02/23/2024

BUF:

2

CBJ:

1

Final

WPG:

3

CHI:

2

Final

MIN:

4

EDM:

2

Final

02/24/2024

STL:

1

DET:

6

Final

MTL:

3

NJD:

4

Final

TBL:

4

NYI:

2

Final

NYR:

2

PHI:

1

Final

WSH:

2

FLA:

3

Final

TOR:

4

COL:

3

Final

VGK:

3

OTT:

4

Final

BOS:

2

VAN:

3

Final

DAL:

2

CAR:

1

Final

CGY:

6

EDM:

3

Final

MIN:

5

SEA:

2

Final

NSH:

4

SJS:

2

Final

ANA:

2

LAK:

3

Final

02/25/2024

TBL:

4

NJD:

1

Final

PHI:

6

PIT:

7

Final

CAR:

2

BUF:

3

Final

NYR:

2

CBJ:

4

Final

DET:

3

CHI:

2

Final

ARI:

3

WPG:

4

Final

NSH:

4

ANA:

2

Final

02/26/2024

OTT:

0

WSH:

0

07:00 ET

NYI:

0

DAL:

0

08:00 ET

LAK:

0

EDM:

0

09:30 ET

BOS:

0

SEA:

0

10:00 ET

02/27/2024

WSH:

0

DET:

0

07:00 ET

BUF:

0

FLA:

0

07:00 ET

ARI:

0

MTL:

0

07:00 ET

TBL:

0

PHI:

0

07:00 ET

VGK:

0

TOR:

0

07:00 ET

CAR:

0

MIN:

0

08:00 ET

OTT:

0

NSH:

0

08:00 ET

STL:

0

WPG:

0

08:00 ET

LAK:

0

CGY:

0

09:00 ET

DAL:

0

COL:

0

09:30 ET

PIT:

0

VAN:

0

10:00 ET

NJD:

0

SJS:

0

10:30 ET

02/28/2024

CBJ:

0

NYR:

0

07:00 ET

STL:

0

EDM:

0

08:30 ET

02/29/2024

VGK:

0

BOS:

0

07:00 ET

CAR:

0

CBJ:

0

07:00 ET

NYI:

0

DET:

0

07:00 ET

MTL:

0

FLA:

0

07:00 ET

BUF:

0

TBL:

0

07:00 ET

ARI:

0

TOR:

0

07:00 ET

WPG:

0

DAL:

0

08:00 ET

MIN:

0

NSH:

0

08:00 ET

COL:

0

CHI:

0

09:00 ET

PIT:

0

SEA:

0

10:00 ET

LAK:

0

VAN:

0

10:00 ET

ANA:

0

SJS:

0

10:30 ET

History Of Hockey In Seattle: Totems, Ironmen and the WHL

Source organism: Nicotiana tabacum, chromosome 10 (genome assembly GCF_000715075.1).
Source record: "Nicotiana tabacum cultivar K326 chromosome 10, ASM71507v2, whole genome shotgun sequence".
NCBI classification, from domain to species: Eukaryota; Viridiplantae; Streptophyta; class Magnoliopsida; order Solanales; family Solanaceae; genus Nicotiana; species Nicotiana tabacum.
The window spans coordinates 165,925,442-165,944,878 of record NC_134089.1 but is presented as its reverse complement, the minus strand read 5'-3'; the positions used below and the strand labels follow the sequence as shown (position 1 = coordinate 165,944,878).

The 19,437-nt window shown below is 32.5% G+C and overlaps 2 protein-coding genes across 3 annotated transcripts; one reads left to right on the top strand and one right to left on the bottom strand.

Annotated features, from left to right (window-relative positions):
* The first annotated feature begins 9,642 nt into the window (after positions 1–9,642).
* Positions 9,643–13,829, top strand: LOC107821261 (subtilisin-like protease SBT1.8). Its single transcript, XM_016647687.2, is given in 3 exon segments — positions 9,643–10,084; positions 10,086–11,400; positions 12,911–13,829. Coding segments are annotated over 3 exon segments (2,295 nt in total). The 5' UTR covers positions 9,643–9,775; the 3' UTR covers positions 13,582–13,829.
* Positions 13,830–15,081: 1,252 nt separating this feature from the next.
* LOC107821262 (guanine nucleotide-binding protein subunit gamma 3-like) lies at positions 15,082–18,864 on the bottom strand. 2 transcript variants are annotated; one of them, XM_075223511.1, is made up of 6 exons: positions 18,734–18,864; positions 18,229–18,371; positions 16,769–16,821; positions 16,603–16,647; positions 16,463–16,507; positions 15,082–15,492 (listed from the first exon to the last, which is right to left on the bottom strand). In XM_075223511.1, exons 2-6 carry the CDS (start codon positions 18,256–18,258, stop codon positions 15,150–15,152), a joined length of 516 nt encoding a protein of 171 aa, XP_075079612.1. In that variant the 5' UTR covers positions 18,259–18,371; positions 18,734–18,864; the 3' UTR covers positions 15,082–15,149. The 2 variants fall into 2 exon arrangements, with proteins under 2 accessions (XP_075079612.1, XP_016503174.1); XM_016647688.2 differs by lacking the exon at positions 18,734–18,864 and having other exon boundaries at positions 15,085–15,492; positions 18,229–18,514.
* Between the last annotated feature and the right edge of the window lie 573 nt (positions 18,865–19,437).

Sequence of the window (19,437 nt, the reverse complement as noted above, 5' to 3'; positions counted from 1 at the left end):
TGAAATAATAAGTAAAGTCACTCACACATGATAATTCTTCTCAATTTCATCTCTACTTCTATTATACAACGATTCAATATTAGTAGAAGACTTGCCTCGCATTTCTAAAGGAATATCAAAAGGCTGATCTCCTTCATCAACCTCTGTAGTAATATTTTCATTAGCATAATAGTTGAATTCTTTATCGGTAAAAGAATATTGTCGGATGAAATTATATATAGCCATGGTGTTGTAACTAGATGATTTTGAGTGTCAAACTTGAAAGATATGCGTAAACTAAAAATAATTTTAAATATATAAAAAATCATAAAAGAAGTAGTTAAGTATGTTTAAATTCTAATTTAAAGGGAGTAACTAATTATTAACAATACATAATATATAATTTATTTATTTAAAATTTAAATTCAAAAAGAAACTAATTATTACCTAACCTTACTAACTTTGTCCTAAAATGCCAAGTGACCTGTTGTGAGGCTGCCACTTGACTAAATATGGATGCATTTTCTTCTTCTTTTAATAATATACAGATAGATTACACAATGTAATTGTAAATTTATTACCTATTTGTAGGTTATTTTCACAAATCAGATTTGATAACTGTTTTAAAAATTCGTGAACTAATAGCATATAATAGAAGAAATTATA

Following the brief but very successful run the Seattle Metropolitans had, their dissolution over an arena issue, at the time, seemed like an unfortunate but very surmountable problem. Pro Hockey would return to the emerald city, right? No one knew it then, but it would be over a hundred years until Seattle had another professional team. But that doesn’t mean hockey disappeared. Quite the opposite – it grew, and a lot of history was made.

Seattle Metropolitans Jersey
Hal Roth (Hockey Hall of Fame)

Civic Ice Arena And The PCHL

After the Metropolitans disbanded in 1924, the rest of their League would fold just a year later. The absence of professional hockey was short-lived, though. In 1927, an arena was built that would have a huge role to play and function as a conduit for the sport in the area for the next 80 years. The Civic Ice Arena would be built for about $1,000,000. This arena would house every Seattle hockey team until the WHL’s Thunderbirds moved to Kent in 1995. With this arena built, all it needed was a team.

The Seattle Eskimos were one of the founding teams of the new PCHL. A league co-founded by some familiar faces, Lester Patrick, who was a defenseman for the Metropolitans and co-founder of the now defunct PCHA, would found this new League with brother Frank. Pete Muldoon, who had coached both the Portland Rosebuds and Seattle Metropolitans, would return and aid in establishing the team and League for Seattle. The new team, the Seattle Eskimos, would be one of the founding clubs of this new League. Play would begin in 1928. The following 12 years would be turbulent. The PCHL would fold and restart, a new league, the North West Hockey League, would start and close within three years, and over this time, the team would change names from the Eskimos to the Sea Hawks to, lastly, the Olympics. The team and League would disband in 1941 at the breakout of the U.S. involvement in World War II.